Well past the April 15 deadline to pass a budget, Congress has yet to introduce one. House Democrats now intend to use a “redeeming resolution” that will save them the hardship of having to vote on deficits.
The Hill quotes House Budget Committee Chairman John Spratt of South Carolina as saying that the alternative would be the “functional equivalent” of a decent budget. “But because it won’t be a traditional budget resolution, it will be silent on future deficits, which are expected to average nearly $1 trillion for the next decade,” according to the newspaper.
Democrats have expressed concern about voting for a document showing lots of red ink in an election year.
A traditional budget resolution sets the discretionary spending levels and also lays out the majority’s fiscal policies for future years. Alternative budget measures, known in past years as “deeming resolutions,” set spending caps but lack the statement on future spending and tax policies.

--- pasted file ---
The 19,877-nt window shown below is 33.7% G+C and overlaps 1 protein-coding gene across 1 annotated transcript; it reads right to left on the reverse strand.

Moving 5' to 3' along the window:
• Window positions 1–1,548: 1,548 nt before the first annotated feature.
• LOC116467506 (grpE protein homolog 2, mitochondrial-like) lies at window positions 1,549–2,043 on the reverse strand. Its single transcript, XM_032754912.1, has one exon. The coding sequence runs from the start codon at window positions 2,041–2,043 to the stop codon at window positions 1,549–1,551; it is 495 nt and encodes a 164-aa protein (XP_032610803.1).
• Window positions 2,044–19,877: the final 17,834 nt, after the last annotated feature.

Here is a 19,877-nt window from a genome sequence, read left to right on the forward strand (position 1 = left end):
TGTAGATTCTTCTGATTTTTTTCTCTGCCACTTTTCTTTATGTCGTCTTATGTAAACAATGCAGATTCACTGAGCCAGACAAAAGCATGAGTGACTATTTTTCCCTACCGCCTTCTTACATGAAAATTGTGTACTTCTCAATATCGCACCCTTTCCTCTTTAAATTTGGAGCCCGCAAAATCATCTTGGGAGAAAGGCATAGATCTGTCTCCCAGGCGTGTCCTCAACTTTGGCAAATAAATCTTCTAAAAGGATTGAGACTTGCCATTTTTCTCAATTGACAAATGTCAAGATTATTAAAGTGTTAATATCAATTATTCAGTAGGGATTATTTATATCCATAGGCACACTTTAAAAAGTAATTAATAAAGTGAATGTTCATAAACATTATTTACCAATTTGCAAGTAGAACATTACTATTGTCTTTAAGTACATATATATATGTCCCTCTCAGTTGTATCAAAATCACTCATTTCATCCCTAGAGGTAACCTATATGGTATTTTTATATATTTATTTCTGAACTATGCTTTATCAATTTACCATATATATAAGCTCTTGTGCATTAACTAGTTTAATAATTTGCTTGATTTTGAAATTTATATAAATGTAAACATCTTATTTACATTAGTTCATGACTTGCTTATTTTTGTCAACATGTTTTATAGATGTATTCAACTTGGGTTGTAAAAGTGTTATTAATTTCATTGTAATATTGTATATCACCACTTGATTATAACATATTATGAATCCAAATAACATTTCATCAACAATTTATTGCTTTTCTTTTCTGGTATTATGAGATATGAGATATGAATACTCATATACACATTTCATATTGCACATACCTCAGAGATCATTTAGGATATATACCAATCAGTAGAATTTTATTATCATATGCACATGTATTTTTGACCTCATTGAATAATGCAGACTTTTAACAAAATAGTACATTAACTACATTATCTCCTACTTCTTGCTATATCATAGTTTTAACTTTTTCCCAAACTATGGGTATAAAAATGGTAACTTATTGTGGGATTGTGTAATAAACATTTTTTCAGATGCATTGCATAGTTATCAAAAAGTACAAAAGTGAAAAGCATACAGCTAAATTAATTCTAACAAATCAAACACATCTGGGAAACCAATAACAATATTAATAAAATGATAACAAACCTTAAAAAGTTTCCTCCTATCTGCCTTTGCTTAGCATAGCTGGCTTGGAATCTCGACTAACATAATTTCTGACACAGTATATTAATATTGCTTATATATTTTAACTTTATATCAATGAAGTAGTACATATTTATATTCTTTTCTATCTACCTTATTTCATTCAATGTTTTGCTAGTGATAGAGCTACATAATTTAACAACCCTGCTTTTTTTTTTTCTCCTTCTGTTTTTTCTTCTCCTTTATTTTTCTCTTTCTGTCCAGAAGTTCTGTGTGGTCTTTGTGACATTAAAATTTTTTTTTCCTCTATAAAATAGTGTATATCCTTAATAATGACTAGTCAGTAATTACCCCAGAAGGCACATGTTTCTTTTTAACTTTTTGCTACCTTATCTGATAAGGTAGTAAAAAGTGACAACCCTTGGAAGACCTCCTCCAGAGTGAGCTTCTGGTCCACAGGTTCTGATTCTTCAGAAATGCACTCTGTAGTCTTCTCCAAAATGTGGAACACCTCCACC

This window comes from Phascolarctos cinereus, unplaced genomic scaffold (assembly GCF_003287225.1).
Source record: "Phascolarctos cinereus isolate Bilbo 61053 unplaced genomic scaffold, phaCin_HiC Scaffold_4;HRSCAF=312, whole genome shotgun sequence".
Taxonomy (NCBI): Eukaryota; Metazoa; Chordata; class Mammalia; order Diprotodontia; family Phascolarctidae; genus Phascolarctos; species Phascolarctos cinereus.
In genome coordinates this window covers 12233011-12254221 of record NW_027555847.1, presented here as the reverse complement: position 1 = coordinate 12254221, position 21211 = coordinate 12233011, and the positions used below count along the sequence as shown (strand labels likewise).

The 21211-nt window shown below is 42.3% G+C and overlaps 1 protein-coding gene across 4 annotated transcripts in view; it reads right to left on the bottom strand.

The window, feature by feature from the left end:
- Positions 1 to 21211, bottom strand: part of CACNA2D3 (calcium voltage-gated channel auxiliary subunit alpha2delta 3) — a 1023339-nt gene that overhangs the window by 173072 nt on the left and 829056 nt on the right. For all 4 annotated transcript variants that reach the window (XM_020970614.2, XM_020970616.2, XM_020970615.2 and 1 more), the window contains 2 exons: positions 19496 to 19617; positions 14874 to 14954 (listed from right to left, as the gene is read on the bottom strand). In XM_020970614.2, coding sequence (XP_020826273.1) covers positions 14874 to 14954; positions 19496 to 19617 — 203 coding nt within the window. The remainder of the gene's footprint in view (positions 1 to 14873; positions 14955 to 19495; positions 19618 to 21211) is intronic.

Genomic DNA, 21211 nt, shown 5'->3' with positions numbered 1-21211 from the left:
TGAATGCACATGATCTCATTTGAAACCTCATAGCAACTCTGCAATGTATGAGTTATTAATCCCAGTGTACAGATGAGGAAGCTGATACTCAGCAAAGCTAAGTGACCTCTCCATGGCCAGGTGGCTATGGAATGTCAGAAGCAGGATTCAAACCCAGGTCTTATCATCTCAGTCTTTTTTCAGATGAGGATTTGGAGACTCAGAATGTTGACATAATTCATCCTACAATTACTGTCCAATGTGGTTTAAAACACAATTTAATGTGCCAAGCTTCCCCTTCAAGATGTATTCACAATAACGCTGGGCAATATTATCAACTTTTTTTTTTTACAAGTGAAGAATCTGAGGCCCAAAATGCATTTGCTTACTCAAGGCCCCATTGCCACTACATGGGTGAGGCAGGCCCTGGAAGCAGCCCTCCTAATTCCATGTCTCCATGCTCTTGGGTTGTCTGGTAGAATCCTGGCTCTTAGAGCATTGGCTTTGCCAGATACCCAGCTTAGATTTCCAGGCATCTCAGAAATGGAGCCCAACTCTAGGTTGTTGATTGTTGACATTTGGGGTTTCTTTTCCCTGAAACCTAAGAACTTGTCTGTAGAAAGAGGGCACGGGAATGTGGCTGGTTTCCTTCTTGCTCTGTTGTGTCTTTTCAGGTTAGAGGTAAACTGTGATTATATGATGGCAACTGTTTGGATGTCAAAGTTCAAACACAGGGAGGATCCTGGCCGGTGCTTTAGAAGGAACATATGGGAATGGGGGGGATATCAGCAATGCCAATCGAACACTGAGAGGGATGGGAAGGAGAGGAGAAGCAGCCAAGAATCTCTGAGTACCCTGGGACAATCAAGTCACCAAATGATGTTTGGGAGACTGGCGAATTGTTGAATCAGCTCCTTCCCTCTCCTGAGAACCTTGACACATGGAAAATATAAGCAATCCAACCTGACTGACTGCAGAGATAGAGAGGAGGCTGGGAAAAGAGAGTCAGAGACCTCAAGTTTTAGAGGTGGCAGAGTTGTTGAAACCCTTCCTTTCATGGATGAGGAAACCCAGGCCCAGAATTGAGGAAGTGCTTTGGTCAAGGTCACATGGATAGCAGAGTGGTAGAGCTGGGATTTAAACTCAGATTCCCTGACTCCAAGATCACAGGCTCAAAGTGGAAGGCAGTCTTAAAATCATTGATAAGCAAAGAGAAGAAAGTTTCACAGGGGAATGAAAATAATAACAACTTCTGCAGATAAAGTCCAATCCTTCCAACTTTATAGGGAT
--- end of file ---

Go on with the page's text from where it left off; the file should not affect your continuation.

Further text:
Daniel Foster at National Review notes that this is the first time a Congress has failed to even bring a budget to the floor. Deeming resolutions were previously adopted in the late 1990s when the Republican opposition wouldn’t accept the Clinton Administration’s budgets. With majorities in both houses of Congress however there should be no reason for the Democrats to refrain from introducing a budget now.
“The Democrats’ ersatz budget would be attached to war funding, oil spill aid, and — if they can round up the votes — the president’s favored $20+ billion bailout of public-sector unions,” writes Foster.
Meanwhile, White House Budget Director Peter Orszag is expected to leave his job in the months ahead. The same Peter Orszag who warned in October 2008 that unless the United States pursue a sounder fiscal course in the decades ahead, “we will ultimately reach a point where investors would lose confidence and no longer be as willing to purchase Treasury debt at anything but exorbitant interest rates.” His own party hasn’t been listening though.